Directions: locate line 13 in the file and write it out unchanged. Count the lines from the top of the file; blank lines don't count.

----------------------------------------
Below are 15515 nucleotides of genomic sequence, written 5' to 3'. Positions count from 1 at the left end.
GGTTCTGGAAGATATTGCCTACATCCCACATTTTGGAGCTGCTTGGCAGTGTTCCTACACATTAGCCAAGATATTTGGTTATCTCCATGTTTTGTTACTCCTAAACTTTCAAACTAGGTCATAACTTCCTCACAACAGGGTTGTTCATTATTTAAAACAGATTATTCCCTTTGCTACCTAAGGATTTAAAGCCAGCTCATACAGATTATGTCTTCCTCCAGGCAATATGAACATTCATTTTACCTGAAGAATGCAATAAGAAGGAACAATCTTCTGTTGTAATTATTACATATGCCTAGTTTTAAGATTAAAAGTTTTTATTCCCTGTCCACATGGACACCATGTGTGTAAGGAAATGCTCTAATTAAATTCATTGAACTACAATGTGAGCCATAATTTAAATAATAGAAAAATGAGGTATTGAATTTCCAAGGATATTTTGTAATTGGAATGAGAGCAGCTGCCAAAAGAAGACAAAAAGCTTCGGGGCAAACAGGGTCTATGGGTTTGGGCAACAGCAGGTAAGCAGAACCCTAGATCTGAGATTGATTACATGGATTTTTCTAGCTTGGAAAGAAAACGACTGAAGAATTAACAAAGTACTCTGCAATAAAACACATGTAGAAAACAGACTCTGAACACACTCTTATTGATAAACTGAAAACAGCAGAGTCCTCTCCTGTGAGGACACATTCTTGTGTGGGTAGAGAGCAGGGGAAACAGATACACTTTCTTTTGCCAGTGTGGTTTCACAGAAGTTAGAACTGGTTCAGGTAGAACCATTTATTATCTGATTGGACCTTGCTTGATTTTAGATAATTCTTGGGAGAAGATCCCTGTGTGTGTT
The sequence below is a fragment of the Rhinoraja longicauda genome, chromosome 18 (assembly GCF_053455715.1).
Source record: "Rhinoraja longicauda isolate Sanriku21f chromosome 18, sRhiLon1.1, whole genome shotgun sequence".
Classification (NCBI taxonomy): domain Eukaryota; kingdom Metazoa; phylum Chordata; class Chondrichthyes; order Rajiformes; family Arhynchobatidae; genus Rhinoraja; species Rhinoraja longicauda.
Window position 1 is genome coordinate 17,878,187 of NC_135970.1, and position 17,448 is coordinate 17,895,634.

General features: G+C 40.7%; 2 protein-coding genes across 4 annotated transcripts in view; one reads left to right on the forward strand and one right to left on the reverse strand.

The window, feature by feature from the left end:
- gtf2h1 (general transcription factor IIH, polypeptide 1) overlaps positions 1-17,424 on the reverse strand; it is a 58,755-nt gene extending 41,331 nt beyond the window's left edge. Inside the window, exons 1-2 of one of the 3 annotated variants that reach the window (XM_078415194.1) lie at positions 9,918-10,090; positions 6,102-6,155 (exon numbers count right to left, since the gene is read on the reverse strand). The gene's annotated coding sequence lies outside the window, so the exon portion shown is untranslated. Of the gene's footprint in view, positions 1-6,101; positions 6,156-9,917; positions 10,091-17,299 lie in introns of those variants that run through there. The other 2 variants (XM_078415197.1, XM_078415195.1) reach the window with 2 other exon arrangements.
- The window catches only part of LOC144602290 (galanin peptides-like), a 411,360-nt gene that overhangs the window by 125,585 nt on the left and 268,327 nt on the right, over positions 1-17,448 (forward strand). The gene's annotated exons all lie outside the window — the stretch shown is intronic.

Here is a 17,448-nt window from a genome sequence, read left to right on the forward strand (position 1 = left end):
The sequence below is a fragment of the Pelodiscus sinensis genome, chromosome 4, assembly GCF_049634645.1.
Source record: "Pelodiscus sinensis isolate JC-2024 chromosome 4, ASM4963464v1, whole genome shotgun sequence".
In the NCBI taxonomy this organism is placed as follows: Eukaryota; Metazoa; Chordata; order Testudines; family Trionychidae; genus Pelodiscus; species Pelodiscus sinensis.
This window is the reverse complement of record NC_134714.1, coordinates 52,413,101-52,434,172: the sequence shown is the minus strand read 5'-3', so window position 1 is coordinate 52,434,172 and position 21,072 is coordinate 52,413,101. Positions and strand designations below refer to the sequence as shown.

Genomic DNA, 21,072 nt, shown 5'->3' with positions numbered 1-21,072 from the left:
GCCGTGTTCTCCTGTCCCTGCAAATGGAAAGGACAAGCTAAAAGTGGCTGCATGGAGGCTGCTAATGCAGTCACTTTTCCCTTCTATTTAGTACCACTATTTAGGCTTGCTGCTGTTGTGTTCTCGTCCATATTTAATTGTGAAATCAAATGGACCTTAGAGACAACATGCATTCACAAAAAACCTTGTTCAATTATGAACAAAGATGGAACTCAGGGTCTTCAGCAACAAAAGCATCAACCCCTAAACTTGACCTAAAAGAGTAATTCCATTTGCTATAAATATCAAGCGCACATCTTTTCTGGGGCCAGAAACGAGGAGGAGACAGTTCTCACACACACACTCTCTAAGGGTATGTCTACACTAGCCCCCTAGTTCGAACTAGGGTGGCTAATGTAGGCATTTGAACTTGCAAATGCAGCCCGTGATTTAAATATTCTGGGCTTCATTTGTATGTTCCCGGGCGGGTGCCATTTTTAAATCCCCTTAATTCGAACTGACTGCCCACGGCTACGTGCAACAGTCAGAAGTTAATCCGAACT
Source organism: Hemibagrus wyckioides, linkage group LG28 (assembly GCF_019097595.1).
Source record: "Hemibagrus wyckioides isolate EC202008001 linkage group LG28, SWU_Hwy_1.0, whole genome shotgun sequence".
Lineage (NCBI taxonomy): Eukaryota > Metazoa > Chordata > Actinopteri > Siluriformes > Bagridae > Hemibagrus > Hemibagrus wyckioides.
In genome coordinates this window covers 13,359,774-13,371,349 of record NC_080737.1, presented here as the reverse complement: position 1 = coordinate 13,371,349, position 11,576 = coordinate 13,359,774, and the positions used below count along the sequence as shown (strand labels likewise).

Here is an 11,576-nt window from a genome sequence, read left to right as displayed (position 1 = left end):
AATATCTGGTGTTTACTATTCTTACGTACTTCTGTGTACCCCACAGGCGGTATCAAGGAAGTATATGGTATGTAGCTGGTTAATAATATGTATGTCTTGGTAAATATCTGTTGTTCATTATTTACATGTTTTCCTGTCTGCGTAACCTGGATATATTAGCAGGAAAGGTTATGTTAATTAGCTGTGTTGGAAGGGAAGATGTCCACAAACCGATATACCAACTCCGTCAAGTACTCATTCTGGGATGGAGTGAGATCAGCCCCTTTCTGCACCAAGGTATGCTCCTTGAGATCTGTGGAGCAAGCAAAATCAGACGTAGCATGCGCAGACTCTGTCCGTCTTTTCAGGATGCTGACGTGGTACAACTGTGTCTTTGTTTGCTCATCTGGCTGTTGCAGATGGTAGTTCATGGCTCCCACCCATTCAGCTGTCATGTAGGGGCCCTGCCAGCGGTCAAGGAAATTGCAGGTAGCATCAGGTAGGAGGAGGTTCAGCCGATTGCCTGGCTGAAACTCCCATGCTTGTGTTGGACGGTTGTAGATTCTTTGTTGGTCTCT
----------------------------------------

Source record: "Pelodiscus sinensis isolate JC-2024 chromosome 4, ASM4963464v1, whole genome shotgun sequence".